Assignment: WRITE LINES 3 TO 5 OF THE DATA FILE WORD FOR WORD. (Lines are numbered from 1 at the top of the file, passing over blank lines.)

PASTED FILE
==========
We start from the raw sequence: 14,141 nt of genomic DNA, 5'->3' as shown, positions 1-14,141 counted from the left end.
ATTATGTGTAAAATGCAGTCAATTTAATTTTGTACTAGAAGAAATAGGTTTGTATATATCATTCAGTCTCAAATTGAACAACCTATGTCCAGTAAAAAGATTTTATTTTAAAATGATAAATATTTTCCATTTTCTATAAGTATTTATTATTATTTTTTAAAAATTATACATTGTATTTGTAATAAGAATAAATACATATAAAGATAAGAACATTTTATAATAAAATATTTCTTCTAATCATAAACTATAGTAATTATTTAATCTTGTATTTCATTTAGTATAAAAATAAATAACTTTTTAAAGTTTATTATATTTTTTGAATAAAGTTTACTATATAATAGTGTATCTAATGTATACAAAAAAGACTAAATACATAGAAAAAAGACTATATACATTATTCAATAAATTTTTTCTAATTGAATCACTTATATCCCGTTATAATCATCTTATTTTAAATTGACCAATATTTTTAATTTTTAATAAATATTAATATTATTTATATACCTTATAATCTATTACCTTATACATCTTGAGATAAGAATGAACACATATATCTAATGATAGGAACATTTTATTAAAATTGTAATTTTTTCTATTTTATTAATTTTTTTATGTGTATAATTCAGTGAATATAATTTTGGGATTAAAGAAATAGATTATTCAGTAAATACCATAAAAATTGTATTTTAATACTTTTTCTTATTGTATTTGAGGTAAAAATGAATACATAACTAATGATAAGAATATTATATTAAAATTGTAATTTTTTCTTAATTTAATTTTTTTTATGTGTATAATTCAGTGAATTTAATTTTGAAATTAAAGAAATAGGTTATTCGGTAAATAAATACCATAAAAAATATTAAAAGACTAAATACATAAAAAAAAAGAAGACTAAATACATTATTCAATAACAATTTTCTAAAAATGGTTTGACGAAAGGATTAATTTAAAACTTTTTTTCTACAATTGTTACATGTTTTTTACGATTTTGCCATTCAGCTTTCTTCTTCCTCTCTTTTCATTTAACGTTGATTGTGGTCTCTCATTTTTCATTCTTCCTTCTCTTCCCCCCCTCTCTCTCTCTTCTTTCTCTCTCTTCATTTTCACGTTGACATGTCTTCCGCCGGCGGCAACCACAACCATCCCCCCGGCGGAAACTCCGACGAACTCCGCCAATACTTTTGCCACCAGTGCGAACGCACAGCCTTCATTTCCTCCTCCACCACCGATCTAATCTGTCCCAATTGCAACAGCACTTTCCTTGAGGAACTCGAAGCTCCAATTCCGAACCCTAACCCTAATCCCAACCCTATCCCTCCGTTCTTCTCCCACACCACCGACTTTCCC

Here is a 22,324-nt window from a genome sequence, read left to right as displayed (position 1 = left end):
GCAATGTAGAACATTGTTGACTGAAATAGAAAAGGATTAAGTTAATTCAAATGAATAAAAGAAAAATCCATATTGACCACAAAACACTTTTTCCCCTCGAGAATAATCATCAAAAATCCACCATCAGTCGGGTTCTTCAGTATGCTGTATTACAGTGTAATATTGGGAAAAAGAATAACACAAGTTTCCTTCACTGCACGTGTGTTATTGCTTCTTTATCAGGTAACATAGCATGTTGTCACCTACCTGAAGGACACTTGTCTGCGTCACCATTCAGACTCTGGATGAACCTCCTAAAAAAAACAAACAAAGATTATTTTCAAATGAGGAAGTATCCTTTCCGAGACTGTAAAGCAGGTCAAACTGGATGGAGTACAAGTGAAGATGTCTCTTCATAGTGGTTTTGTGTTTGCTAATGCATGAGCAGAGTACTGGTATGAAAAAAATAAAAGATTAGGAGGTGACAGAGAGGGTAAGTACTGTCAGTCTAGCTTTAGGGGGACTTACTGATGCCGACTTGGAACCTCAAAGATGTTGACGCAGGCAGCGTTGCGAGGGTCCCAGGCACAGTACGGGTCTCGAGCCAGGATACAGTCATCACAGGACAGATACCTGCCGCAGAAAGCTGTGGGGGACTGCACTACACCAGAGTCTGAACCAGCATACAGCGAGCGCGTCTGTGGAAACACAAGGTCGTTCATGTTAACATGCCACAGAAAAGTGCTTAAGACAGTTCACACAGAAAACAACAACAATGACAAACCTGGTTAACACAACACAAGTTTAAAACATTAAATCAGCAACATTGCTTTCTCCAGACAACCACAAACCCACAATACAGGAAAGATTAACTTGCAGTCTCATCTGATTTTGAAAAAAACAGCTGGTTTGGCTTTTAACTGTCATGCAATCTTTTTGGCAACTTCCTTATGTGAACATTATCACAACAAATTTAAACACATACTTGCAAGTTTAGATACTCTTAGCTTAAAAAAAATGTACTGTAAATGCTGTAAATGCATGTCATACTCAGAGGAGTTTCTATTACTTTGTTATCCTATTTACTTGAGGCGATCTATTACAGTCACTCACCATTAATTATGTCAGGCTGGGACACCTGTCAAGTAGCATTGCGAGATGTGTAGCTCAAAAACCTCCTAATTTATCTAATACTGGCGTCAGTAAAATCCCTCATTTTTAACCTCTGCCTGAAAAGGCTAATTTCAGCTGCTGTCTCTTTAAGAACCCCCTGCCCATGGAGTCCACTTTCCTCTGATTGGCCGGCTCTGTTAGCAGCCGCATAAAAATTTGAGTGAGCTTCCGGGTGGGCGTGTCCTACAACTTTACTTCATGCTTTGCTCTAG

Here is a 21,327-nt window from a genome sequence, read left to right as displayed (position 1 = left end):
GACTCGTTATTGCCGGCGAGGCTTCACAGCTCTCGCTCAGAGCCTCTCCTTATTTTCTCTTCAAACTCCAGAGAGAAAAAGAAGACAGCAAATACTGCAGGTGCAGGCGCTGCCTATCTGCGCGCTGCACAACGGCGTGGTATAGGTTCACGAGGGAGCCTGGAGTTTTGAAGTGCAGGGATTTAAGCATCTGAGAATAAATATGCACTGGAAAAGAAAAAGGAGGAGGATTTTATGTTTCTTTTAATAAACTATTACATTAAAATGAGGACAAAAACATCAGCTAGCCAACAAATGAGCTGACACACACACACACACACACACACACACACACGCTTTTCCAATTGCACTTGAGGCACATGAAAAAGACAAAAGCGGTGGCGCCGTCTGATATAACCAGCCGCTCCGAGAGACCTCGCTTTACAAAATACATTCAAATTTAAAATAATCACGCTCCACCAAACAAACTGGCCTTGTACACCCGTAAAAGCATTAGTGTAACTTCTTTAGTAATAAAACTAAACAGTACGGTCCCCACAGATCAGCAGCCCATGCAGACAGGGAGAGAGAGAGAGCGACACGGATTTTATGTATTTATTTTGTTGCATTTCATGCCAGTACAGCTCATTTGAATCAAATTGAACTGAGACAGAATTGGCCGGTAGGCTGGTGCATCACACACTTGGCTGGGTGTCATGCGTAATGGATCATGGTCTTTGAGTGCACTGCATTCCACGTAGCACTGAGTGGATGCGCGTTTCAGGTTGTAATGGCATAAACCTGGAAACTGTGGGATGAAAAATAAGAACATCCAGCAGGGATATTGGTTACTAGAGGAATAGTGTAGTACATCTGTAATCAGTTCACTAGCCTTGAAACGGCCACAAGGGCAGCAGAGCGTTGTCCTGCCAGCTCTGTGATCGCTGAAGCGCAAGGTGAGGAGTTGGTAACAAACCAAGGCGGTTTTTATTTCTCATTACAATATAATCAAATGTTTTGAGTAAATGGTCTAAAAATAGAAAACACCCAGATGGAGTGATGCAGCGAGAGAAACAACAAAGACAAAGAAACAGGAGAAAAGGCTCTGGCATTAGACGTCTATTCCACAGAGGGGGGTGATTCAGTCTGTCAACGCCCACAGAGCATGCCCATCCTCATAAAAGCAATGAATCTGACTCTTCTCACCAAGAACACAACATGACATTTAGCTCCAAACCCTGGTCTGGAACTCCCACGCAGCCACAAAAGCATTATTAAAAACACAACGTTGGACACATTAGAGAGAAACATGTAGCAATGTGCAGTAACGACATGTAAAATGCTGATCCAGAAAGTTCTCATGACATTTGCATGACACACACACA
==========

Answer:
Here is a 22,324-nt window from a genome sequence, read left to right as displayed (position 1 = left end):
GCAATGTAGAACATTGTTGACTGAAATAGAAAAGGATTAAGTTAATTCAAATGAATAAAAGAAAAATCCATATTGACCACAAAACACTTTTTCCCCTCGAGAATAATCATCAAAAATCCACCATCAGTCGGGTTCTTCAGTATGCTGTATTACAGTGTAATATTGGGAAAAAGAATAACACAAGTTTCCTTCACTGCACGTGTGTTATTGCTTCTTTATCAGGTAACATAGCATGTTGTCACCTACCTGAAGGACACTTGTCTGCGTCACCATTCAGACTCTGGATGAACCTCCTAAAAAAAACAAACAAAGATTATTTTCAAATGAGGAAGTATCCTTTCCGAGACTGTAAAGCAGGTCAAACTGGATGGAGTACAAGTGAAGATGTCTCTTCATAGTGGTTTTGTGTTTGCTAATGCATGAGCAGAGTACTGGTATGAAAAAAATAAAAGATTAGGAGGTGACAGAGAGGGTAAGTACTGTCAGTCTAGCTTTAGGGGGACTTACTGATGCCGACTTGGAACCTCAAAGATGTTGACGCAGGCAGCGTTGCGAGGGTCCCAGGCACAGTACGGGTCTCGAGCCAGGATACAGTCATCACAGGACAGATACCTGCCGCAGAAAGCTGTGGGGGACTGCACTACACCAGAGTCTGAACCAGCATACAGCGAGCGCGTCTGTGGAAACACAAGGTCGTTCATGTTAACATGCCACAGAAAAGTGCTTAAGACAGTTCACACAGAAAACAACAACAATGACAAACCTGGTTAACACAACACAAGTTTAAAACATTAAATCAGCAACATTGCTTTCTCCAGACAACCACAAACCCACAATACAGGAAAGATTAACTTGCAGTCTCATCTGATTTTGAAAAAAACAGCTGGTTTGGCTTTTAACTGTCATGCAATCTTTTTGGCAACTTCCTTATGTGAACATTATCACAACAAATTTAAACACATACTTGCAAGTTTAGATACTCTTAGCTTAAAAAAAATGTACTGTAAATGCTGTAAATGCATGTCATACTCAGAGGAGTTTCTATTACTTTGTTATCCTATTTACTTGAGGCGATCTATTACAGTCACTCACCATTAATTATGTCAGGCTGGGACACCTGTCAAGTAGCATTGCGAGATGTGTAGCTCAAAAACCTCCTAATTTATCTAATACTGGCGTCAGTAAAATCCCTCATTTTTAACCTCTGCCTGAAAAGGCTAATTTCAGCTGCTGTCTCTTTAAGAACCCCCTGCCCATGGAGTCCACTTTCCTCTGATTGGCCGGCTCTGTTAGCAGCCGCATAAAAATTTGAGTGAGCTTCCGGGTGGGCGTGTCCTACAACTTTACTTCATGCTTTGCTCTAG

Here is a 21,327-nt window from a genome sequence, read left to right as displayed (position 1 = left end):